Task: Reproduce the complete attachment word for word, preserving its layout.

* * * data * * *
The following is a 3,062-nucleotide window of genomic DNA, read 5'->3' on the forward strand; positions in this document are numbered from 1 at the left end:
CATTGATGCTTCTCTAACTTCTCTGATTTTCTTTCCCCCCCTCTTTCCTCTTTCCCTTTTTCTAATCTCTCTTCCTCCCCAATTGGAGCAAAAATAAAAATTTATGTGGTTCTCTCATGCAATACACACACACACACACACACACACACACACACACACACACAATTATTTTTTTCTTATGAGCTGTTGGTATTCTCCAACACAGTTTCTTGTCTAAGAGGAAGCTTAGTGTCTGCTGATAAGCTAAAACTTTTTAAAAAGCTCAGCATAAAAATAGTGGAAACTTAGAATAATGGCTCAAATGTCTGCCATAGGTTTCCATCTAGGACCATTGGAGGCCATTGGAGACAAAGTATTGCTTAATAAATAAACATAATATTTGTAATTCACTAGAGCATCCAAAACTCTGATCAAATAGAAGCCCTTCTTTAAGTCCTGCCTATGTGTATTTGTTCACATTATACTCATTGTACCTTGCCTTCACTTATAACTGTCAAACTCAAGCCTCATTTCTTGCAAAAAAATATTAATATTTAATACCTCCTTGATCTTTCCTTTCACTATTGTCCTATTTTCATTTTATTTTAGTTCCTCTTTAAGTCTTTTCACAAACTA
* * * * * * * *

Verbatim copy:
The following is a 3,062-nucleotide window of genomic DNA, read 5'->3' on the forward strand; positions in this document are numbered from 1 at the left end:
CATTGATGCTTCTCTAACTTCTCTGATTTTCTTTCCCCCCCTCTTTCCTCTTTCCCTTTTTCTAATCTCTCTTCCTCCCCAATTGGAGCAAAAATAAAAATTTATGTGGTTCTCTCATGCAATACACACACACACACACACACACACACACACACACACACACAATTATTTTTTTCTTATGAGCTGTTGGTATTCTCCAACACAGTTTCTTGTCTAAGAGGAAGCTTAGTGTCTGCTGATAAGCTAAAACTTTTTAAAAAGCTCAGCATAAAAATAGTGGAAACTTAGAATAATGGCTCAAATGTCTGCCATAGGTTTCCATCTAGGACCATTGGAGGCCATTGGAGACAAAGTATTGCTTAATAAATAAACATAATATTTGTAATTCACTAGAGCATCCAAAACTCTGATCAAATAGAAGCCCTTCTTTAAGTCCTGCCTATGTGTATTTGTTCACATTATACTCATTGTACCTTGCCTTCACTTATAACTGTCAAACTCAAGCCTCATTTCTTGCAAAAAAATATTAATATTTAATACCTCCTTGATCTTTCCTTTCACTATTGTCCTATTTTCATTTTATTTTAGTTCCTCTTTAAGTCTTTTCACAAACTA